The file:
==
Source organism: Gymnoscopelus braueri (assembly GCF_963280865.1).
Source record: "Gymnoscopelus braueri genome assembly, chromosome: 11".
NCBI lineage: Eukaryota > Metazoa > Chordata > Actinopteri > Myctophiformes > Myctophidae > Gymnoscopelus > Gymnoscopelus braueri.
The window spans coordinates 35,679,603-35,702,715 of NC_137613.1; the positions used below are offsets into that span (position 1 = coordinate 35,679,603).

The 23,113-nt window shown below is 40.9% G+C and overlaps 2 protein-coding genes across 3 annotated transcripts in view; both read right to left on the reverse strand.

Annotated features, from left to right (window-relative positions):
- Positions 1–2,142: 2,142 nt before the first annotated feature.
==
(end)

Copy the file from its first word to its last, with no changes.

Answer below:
Source organism: Gymnoscopelus braueri (assembly GCF_963280865.1).
Source record: "Gymnoscopelus braueri genome assembly, chromosome: 11".
NCBI lineage: Eukaryota > Metazoa > Chordata > Actinopteri > Myctophiformes > Myctophidae > Gymnoscopelus > Gymnoscopelus braueri.
The window spans coordinates 35,679,603-35,702,715 of NC_137613.1; the positions used below are offsets into that span (position 1 = coordinate 35,679,603).

The 23,113-nt window shown below is 40.9% G+C and overlaps 2 protein-coding genes across 3 annotated transcripts in view; both read right to left on the reverse strand.

Annotated features, from left to right (window-relative positions):
- Positions 1–2,142: 2,142 nt before the first annotated feature.